"He is no fool who gives what he cannot keep to gain what he cannot lose."
Once I was winningThe other day was my church's annual women's Christmas dinner. While it was a wonderful time to get together and worship our Savior, something didn't sit with me right. I've noticed this before, but it struck me that night: Our church is extremely wealthy, and it shows. Many women I see are perfectly groomed, with designer suits, purses, and shoes. It unsettled me a bit.
In fortune and fame
Everything that I dreamed for
To get a start in life's game
Then suddenly it happened
I lost every dime
But I'm richer by far
With a satisfied mind
--Johnny Cash, "A Satisfied Mind"
Don't get me wrong, I love our church. It's doctrinely sound, welcoming, and many of the people I know are truly wonderful, humble Christians. But I wonder how many people examine how they live their lives and consider the message they convey with the wealth they have amassed.
This is a topic that I've been struggling with lately. American consumerism is slammed in my face so much that I feel confused about what is acceptable for Christians. Is it okay to spend money on designer clothes? Expensive furniture? Bally's fitness memberships? Hubby and I have been talking a lot lately about what it means to really be a Christian. How should we stand out from the world? What makes us different?
I see the wealth around me and cannot help but wonder if I'm just being uptight. Is it okay to be a Christian and be wealthy? Or is this just a modern American idea, where materialism has wrongly been infused into the Christian culture?
Right now in our Sunday school class, we are studying the great patriarch, Abraham. After God makes His covenant with Abram and promises him the land, a famine comes to Canaan and drives Abram and his family to Egypt. (We aren't told if God told Abram to flee there, or if Abram lost faith and fled there on his own.) Upon return, both Abram's clan and Lot's have developed huge amounts of wealth. And you know what happens? Familial strife. It is at this point when Abram and Lot separate, with Lot headed down the road to Sodom and Gomorrah. (See Genesis 13.) Other examples of wealth in the Bible include Solomon, who eventually turned away from the Lord. Of course, he also had other problems. Another is the rich young ruler (see Mark 10:17-31). After the rich young ruler rejects Jesus, Jesus proclaims, "Children, how difficult it is to enter the kingdom of God! It is easier for a camel to go through the eye of a needle than for a rich person to enter the kingdom of God." (Mk. 10:24b-25)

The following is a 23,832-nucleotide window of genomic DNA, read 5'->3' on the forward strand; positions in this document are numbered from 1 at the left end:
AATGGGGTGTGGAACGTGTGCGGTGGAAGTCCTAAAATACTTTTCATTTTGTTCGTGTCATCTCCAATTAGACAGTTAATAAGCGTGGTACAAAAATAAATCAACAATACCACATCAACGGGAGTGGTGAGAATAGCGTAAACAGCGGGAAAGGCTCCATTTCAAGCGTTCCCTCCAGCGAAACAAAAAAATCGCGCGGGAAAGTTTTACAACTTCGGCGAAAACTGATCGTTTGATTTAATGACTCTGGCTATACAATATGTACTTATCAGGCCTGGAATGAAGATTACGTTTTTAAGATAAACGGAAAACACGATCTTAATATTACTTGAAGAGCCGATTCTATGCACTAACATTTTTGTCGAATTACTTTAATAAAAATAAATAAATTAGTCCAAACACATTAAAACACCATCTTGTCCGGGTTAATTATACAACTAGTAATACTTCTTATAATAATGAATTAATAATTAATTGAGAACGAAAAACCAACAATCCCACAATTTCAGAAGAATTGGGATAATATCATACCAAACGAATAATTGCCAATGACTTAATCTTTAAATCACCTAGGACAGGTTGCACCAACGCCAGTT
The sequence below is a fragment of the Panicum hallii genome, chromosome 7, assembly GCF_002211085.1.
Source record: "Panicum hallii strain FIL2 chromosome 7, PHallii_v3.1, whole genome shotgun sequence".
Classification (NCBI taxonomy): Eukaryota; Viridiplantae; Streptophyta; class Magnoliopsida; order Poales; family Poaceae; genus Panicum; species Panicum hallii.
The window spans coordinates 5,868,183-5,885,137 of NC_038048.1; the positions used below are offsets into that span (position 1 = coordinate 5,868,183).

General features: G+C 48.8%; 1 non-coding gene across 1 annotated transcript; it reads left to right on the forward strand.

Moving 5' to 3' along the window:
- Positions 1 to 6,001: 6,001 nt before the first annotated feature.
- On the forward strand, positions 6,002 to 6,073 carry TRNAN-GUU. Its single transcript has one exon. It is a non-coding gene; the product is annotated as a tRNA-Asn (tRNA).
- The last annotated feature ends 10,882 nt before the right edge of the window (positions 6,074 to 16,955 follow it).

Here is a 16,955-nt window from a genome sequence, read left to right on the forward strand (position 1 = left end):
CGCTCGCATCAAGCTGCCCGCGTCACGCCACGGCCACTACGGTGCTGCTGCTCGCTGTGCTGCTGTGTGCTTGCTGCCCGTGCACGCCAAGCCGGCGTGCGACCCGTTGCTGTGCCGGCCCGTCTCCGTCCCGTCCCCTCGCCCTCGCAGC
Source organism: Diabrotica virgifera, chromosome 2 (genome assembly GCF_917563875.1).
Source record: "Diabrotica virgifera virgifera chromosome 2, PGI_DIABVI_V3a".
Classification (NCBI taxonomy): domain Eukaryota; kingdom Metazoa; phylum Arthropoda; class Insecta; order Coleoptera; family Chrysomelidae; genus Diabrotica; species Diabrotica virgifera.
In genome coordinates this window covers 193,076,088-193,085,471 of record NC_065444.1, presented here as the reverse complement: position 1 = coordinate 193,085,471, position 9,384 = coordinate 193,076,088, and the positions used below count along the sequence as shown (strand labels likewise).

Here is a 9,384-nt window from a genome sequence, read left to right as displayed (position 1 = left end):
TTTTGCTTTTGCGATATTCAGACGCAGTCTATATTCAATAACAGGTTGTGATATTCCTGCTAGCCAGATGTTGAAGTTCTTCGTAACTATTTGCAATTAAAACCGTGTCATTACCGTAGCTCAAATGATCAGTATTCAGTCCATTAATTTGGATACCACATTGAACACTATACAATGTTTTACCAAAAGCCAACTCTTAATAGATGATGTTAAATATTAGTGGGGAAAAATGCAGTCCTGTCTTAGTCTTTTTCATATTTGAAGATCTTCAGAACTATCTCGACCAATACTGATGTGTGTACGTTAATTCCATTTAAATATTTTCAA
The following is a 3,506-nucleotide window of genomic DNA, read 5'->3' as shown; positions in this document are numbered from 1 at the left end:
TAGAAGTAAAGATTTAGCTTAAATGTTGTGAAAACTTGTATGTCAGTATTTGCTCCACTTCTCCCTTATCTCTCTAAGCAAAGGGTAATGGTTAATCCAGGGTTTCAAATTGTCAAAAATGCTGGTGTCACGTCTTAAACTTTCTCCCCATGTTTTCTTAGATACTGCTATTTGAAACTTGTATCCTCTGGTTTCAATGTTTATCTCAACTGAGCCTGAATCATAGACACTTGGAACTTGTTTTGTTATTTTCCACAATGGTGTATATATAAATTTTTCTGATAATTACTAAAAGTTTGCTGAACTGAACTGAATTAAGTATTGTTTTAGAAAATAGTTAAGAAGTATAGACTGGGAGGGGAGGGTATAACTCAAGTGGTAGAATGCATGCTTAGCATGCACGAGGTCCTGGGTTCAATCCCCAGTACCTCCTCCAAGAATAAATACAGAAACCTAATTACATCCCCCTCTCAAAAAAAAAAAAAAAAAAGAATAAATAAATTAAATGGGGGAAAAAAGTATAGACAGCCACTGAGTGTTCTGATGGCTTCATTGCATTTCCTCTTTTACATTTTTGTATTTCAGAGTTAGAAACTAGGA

Does this mean we should steer clear of wealth, since it leads to destruction? I don't think so. Job, in all his wealth, was a righteous man. After Job loses it all and God reveals Himself to Job, He restores all of Job's wealth in order to bless him. Wealth can be a blessing. Several verses in Proverbs say this. (See Proverbs 10:22 for an example). While wealth might be a blessing, Paul commands us not to desire it. He writes in 1 Timothy, "But those who desire to be rich fall into temptation, into a snare, into many senseless and harmful desires that plunge people into ruin and destruction. For the love of money is a root of all kinds of evils. It is through this craving that some have wanderd away from the faith and pierced themselves with many pangs. (6:9-10) This desire for wealth is what gets us in trouble, not the actual wealth itself.
How can wealth be a blessing, if there is so much temptation attached to misuse it? The answer is to Give generously. God loves a cheerful giver (1 Cor. 9:7). We are to find joy in giving! There are many passages in Scripture that command giving. Later in 1 Timothy, Paul commands: "As for the rich in this present age, charge them not to be haughty, not to set their hopes on the uncertainity of riches, but on God, who richly provides us with everything to enjoy. They are to do good, to be rich in good works, to be generous and ready to share, thus storing up treasure for themselves as a good foundation for the future, so that they may take hold of that which is truly life. (6:17-19) Proverbs 11:24 describes one of the blessings of giving: "One gives freely, yet grows all the richer; another withholds what he should give, and only suffers want." When God blesses us with wealth, it is our joy to give to furthering His kingdom! Not only that, but those who give receive further blessings in return. Just like in the parable of the talents (Matt. 25:14-30), if we are faithful in a little, God will set us over much.
I think this is why I so desire to live simply, and I don't understand others who appear to be chasing the wind (although I really can't know their hearts). I don't want or need to be bogged down with excess money, with its worries and temptations, when it could be used so much more responsibly elsewhere. If God happens to bless Hubby and I with wealth later down the road, we don't need to see it as a hinderance to simplicity. What joy to give it away!
If you would like to read more about this subject, I highly recommend "The Treasure Principle" by Randy Alcorn. It's a short and sweet little book that talks about the joy of giving.
"Honor the LORD with your wealth and with the firstfruits of all your produce." Proverbs 3:9